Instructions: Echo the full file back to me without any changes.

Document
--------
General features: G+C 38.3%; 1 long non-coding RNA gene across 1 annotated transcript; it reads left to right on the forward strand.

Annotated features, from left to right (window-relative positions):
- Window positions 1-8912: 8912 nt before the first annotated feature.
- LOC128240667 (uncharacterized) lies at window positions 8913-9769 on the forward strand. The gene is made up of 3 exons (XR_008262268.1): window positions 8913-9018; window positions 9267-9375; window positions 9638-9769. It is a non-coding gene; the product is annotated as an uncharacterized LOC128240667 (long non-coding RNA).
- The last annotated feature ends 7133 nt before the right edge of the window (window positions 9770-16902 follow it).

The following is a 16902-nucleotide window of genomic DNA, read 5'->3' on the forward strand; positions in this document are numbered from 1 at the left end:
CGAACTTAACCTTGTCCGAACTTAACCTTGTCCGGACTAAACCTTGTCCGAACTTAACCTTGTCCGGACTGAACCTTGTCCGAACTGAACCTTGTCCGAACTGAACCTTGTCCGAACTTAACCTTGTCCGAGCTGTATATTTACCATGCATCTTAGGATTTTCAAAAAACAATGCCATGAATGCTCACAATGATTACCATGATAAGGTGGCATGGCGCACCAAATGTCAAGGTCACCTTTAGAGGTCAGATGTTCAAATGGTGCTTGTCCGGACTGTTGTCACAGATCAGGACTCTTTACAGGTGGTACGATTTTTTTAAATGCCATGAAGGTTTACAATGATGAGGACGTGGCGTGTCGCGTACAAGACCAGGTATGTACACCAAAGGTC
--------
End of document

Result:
General features: G+C 38.3%; 1 long non-coding RNA gene across 1 annotated transcript; it reads left to right on the forward strand.

Annotated features, from left to right (window-relative positions):
- Window positions 1-8912: 8912 nt before the first annotated feature.
- LOC128240667 (uncharacterized) lies at window positions 8913-9769 on the forward strand. The gene is made up of 3 exons (XR_008262268.1): window positions 8913-9018; window positions 9267-9375; window positions 9638-9769. It is a non-coding gene; the product is annotated as an uncharacterized LOC128240667 (long non-coding RNA).
- The last annotated feature ends 7133 nt before the right edge of the window (window positions 9770-16902 follow it).

The following is a 16902-nucleotide window of genomic DNA, read 5'->3' on the forward strand; positions in this document are numbered from 1 at the left end:
CGAACTTAACCTTGTCCGAACTTAACCTTGTCCGGACTAAACCTTGTCCGAACTTAACCTTGTCCGGACTGAACCTTGTCCGAACTGAACCTTGTCCGAACTGAACCTTGTCCGAACTTAACCTTGTCCGAGCTGTATATTTACCATGCATCTTAGGATTTTCAAAAAACAATGCCATGAATGCTCACAATGATTACCATGATAAGGTGGCATGGCGCACCAAATGTCAAGGTCACCTTTAGAGGTCAGATGTTCAAATGGTGCTTGTCCGGACTGTTGTCACAGATCAGGACTCTTTACAGGTGGTACGATTTTTTTAAATGCCATGAAGGTTTACAATGATGAGGACGTGGCGTGTCGCGTACAAGACCAGGTATGTACACCAAAGGTC